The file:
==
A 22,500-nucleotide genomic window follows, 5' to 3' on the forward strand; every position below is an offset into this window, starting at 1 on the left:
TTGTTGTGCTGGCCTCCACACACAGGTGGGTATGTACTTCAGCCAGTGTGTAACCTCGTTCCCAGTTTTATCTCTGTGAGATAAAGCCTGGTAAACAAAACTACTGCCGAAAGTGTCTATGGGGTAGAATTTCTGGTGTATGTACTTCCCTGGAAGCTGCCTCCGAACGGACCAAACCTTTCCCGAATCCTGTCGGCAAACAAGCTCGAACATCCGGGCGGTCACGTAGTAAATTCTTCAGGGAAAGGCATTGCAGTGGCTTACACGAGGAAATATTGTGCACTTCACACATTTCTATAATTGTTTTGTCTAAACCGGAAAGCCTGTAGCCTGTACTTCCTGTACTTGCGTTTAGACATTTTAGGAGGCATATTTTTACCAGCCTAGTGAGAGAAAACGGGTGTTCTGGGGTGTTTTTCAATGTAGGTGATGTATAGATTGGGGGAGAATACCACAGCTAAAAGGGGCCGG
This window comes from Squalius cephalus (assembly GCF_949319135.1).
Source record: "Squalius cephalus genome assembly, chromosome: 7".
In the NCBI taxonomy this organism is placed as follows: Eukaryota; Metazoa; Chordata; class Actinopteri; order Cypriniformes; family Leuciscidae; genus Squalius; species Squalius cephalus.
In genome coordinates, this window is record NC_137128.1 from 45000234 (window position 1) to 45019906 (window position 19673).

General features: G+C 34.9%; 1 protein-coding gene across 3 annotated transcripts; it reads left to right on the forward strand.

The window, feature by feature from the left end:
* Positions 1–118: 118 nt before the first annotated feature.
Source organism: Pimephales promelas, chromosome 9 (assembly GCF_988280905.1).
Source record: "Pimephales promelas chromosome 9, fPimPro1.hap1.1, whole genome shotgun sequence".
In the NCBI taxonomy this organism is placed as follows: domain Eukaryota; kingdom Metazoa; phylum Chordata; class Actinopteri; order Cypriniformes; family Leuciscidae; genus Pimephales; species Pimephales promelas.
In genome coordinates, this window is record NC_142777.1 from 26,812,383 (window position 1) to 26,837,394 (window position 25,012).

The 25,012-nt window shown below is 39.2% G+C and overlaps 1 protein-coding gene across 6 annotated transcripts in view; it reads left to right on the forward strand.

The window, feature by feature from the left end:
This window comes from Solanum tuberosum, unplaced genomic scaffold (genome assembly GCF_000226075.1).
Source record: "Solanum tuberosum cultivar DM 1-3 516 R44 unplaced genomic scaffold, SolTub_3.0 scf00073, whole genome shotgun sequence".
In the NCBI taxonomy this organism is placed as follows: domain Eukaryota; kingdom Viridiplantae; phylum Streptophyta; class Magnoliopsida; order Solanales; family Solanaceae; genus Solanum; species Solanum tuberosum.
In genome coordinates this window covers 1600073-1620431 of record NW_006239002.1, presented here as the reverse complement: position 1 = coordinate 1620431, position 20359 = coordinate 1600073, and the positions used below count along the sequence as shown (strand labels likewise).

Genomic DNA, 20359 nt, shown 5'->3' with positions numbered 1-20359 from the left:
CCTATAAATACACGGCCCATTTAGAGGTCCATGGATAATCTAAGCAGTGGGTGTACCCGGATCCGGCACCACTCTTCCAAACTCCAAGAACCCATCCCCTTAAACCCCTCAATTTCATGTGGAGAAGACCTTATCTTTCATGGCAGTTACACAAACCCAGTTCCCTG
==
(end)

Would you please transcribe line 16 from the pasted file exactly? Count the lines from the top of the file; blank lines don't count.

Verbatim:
This window comes from Solanum tuberosum, unplaced genomic scaffold (genome assembly GCF_000226075.1).